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December 9, 2013

Morning Roundup: Tech firms publish open letter to US government, Samsung retries failed Galaxy S3 update and rare materials shortage could set back gadget innovation

A roundup of today's top tech news.

By Kate Heslop

Tech companies issue open letter to US government

Several tech companies have published an open letter to Barack Obama and Congress today to demand serious changes to US surveillance laws that would enforce an international ban on collection of data. This is to ensure that the public has "trust in the internet" after the disclosure of information by NSA whistleblower Edward Snowden.

An excerpt of the letter reads: "We understand that governments have a duty to protect their citizens. But this summer’s revelations highlighted the urgent need to reform government surveillance practices worldwide. The balance in many countries has tipped too far in favor of the state and away from the rights of the individual — rights that are enshrined in our Constitution. This undermines the freedoms we all cherish. It’s time for a change."

The companies that came together to sign the letter are Apple, Microsoft, Facebook, Google, LinkedIn, AOL, Twitter and Yahoo.


Samsung retries failed update to Galaxy S3 devices

An update that had recently failed and left many owners of the Galaxy S3 with a draining battery or a frozen screen is to be attempted again.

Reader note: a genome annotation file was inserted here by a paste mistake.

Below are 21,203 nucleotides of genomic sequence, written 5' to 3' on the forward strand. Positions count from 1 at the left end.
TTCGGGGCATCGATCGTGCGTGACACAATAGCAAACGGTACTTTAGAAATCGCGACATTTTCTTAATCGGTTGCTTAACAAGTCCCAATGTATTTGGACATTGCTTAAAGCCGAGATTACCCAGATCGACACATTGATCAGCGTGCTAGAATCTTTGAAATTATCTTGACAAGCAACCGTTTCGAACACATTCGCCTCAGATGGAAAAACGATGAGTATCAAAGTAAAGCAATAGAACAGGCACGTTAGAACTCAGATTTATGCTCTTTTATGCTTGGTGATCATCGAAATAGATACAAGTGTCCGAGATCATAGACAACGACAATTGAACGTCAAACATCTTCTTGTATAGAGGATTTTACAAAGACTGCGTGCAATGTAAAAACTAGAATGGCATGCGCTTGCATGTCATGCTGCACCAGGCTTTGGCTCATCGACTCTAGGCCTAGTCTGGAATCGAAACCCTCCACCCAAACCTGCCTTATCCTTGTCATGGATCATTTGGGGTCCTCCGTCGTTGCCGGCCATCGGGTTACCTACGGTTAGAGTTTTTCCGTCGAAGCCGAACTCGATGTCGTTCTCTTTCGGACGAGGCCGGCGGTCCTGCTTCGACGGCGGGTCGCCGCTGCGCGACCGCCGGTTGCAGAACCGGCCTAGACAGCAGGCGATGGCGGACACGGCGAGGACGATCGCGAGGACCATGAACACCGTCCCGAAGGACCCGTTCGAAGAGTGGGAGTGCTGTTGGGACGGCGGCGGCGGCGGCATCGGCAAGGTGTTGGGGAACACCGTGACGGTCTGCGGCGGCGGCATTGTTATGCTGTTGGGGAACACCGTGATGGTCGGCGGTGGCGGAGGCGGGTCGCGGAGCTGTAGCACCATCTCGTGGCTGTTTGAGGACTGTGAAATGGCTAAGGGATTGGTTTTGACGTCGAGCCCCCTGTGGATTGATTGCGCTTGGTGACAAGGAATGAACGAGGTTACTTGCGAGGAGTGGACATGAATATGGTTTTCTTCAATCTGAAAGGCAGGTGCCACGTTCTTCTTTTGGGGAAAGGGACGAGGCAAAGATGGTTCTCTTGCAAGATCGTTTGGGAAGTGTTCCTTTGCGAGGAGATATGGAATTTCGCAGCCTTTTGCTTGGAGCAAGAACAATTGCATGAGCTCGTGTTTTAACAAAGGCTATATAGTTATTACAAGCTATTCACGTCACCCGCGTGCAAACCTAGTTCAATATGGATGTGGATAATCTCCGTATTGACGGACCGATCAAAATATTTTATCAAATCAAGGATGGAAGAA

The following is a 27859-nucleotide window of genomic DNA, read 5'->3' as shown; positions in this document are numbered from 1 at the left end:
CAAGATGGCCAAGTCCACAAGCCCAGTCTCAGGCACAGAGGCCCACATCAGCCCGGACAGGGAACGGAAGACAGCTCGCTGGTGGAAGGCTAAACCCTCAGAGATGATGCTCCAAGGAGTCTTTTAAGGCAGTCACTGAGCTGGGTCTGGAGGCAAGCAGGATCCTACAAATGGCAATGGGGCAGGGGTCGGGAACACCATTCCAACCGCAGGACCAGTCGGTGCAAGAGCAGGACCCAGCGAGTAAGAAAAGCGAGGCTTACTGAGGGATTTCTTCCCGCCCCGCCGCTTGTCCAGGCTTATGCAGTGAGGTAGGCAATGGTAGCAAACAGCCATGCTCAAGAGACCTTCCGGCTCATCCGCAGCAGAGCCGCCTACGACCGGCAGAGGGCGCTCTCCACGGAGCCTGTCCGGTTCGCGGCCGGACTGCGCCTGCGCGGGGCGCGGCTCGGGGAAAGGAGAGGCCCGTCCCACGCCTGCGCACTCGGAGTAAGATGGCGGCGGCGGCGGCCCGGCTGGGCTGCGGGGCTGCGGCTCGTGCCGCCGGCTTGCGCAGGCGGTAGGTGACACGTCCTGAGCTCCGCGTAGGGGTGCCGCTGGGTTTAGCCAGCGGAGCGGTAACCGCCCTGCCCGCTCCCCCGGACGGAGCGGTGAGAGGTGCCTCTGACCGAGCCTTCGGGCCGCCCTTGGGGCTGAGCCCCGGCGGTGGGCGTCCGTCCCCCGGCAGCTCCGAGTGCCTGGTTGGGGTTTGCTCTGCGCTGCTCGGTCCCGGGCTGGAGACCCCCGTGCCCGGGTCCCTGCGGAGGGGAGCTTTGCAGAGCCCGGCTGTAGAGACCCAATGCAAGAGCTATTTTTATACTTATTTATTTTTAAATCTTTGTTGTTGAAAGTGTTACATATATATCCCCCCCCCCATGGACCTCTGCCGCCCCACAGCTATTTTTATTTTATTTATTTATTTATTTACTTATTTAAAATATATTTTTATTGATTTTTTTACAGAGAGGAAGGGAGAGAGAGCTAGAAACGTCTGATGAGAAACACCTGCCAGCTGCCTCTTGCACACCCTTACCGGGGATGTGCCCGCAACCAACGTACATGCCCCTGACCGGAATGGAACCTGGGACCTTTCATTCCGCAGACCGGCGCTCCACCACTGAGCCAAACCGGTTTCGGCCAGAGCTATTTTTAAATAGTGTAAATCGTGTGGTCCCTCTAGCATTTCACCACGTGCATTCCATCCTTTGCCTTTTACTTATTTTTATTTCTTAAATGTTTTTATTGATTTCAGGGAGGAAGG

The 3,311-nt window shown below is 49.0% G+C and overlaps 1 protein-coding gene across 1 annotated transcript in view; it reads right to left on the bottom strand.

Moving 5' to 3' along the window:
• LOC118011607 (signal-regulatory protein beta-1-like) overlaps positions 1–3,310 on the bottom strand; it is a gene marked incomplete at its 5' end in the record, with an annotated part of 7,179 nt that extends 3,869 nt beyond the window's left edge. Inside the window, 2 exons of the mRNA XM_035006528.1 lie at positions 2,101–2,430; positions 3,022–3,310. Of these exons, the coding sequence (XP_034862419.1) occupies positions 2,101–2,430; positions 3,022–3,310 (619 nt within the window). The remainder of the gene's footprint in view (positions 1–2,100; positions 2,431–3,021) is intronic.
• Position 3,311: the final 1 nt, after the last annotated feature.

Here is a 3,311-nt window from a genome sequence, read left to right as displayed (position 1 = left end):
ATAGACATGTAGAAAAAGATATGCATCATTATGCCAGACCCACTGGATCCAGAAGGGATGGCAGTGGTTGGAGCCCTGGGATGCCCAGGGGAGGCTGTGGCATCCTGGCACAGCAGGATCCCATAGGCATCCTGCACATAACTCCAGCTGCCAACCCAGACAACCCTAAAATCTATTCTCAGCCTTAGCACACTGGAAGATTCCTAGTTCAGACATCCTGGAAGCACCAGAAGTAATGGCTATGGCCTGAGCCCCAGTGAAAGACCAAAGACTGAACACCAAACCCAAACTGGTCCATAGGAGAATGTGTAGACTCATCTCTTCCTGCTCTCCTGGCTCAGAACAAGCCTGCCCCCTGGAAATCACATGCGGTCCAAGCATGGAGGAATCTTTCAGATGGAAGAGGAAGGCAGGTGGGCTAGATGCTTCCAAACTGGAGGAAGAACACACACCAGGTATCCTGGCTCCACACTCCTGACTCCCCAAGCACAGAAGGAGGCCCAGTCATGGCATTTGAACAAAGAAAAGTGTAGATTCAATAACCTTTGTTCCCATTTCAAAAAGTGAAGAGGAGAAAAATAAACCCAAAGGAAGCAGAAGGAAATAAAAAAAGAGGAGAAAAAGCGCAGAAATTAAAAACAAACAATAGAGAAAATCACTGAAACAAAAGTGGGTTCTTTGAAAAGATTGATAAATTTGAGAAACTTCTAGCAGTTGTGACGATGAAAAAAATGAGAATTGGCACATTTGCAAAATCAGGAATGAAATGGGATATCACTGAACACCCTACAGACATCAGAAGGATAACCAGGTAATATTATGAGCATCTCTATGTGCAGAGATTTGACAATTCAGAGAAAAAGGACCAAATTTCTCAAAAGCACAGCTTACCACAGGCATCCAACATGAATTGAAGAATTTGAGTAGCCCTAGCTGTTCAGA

The update was to give users the 4.3 version of the Jelly Bean Android operating system.

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A statement by Samsung said: A statement explained: "The fix for the issues with Galaxy S3 Jelly Bean 4.3 upgrade has begun rolling out to selected users in the UK, and will continue to do so.

"Specific upgrade schedules will vary by mobile operators. Please check your phone for the upgrade."


Shortage of rare materials could set back gadget innovation

A study has suggested that rare materials, such as certain metals, that are used frequently when making gadgets may one day put the future of gadgets at risk.

Due to the high demand for certain devices and rare materials use to make them, supplies may dwindle, according to the research by Yale University.

The study also found that, through the analysis of 62 metals or metalloids found in common gadgets, none of them had viable alternatives that performed equally well. Twelve of the materials had no alternative whatsoever.

An excerpt from the report by Yale University read: "As wealth and population increase worldwide in the next few decades, scientists will be increasingly challenged to maintain and improve product utility by designing new and better materials, but doing so under potential constraints in resource availability."

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